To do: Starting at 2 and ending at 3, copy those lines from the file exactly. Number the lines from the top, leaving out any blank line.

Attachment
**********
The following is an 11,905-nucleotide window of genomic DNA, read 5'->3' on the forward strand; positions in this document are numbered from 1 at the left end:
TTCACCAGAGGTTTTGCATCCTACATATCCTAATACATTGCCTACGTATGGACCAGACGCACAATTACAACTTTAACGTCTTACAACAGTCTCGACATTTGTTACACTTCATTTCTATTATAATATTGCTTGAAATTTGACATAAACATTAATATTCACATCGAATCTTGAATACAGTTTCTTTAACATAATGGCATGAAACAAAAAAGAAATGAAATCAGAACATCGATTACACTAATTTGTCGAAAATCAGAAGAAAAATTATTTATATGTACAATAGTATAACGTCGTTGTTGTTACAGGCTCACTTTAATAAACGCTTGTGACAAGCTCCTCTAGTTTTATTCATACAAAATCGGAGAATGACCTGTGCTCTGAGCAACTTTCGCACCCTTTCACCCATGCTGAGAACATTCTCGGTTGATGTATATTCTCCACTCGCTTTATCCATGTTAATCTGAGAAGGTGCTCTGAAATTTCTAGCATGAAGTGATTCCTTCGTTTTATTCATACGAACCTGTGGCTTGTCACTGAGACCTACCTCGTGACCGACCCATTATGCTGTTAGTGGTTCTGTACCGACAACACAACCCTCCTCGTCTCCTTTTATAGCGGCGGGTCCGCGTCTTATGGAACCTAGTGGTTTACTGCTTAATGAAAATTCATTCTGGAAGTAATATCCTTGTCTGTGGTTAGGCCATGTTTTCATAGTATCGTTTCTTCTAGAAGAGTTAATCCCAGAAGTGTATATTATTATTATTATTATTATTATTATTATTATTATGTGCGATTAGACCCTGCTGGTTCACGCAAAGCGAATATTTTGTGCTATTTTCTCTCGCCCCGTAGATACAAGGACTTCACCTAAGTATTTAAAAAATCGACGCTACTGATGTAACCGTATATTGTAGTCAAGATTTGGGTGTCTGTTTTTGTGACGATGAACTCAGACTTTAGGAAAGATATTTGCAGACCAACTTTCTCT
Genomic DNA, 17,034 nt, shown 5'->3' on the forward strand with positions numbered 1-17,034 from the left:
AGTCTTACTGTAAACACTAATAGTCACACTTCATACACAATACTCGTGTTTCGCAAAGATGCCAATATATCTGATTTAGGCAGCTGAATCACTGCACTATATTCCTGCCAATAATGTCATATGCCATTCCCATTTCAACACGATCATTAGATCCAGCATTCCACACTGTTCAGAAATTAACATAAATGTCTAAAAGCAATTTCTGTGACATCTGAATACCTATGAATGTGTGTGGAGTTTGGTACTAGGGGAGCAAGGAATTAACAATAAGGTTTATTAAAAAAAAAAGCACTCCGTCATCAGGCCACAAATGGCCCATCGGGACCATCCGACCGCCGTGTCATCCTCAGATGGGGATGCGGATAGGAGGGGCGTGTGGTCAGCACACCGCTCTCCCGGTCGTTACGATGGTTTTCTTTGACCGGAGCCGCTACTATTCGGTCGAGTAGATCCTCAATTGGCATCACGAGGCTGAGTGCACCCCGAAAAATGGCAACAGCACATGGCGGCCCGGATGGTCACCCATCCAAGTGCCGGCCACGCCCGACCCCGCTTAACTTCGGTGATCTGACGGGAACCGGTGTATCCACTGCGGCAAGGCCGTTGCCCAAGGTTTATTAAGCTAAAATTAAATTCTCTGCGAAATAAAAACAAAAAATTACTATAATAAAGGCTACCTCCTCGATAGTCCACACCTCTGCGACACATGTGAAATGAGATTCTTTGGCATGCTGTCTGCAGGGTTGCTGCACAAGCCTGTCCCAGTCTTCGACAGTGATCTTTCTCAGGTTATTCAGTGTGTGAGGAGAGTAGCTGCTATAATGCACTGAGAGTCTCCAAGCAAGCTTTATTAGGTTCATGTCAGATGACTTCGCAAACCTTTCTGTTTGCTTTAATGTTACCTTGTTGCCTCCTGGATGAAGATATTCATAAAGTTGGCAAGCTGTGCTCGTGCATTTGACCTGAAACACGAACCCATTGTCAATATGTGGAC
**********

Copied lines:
TTCACCAGAGGTTTTGCATCCTACATATCCTAATACATTGCCTACGTATGGACCAGACGCACAATTACAACTTTAACGTCTTACAACAGTCTCGACATTTGTTACACTTCATTTCTATTATAATATTGCTTGAAATTTGACATAAACATTAATATTCACATCGAATCTTGAATACAGTTTCTTTAACATAATGGCATGAAACAAAAAAGAAATGAAATCAGAACATCGATTACACTAATTTGTCGAAAATCAGAAGAAAAATTATTTATATGTACAATAGTATAACGTCGTTGTTGTTACAGGCTCACTTTAATAAACGCTTGTGACAAGCTCCTCTAGTTTTATTCATACAAAATCGGAGAATGACCTGTGCTCTGAGCAACTTTCGCACCCTTTCACCCATGCTGAGAACATTCTCGGTTGATGTATATTCTCCACTCGCTTTATCCATGTTAATCTGAGAAGGTGCTCTGAAATTTCTAGCATGAAGTGATTCCTTCGTTTTATTCATACGAACCTGTGGCTTGTCACTGAGACCTACCTCGTGACCGACCCATTATGCTGTTAGTGGTTCTGTACCGACAACACAACCCTCCTCGTCTCCTTTTATAGCGGCGGGTCCGCGTCTTATGGAACCTAGTGGTTTACTGCTTAATGAAAATTCATTCTGGAAGTAATATCCTTGTCTGTGGTTAGGCCATGTTTTCATAGTATCGTTTCTTCTAGAAGAGTTAATCCCAGAAGTGTATATTATTATTATTATTATTATTATTATTATTATTATGTGCGATTAGACCCTGCTGGTTCACGCAAAGCGAATATTTTGTGCTATTTTCTCTCGCCCCGTAGATACAAGGACTTCACCTAAGTATTTAAAAAATCGACGCTACTGATGTAACCGTATATTGTAGTCAAGATTTGGGTGTCTGTTTTTGTGACGATGAACTCAGACTTTAGGAAAGATATTTGCAGACCAACTTTCTCT
Genomic DNA, 17,034 nt, shown 5'->3' on the forward strand with positions numbered 1-17,034 from the left: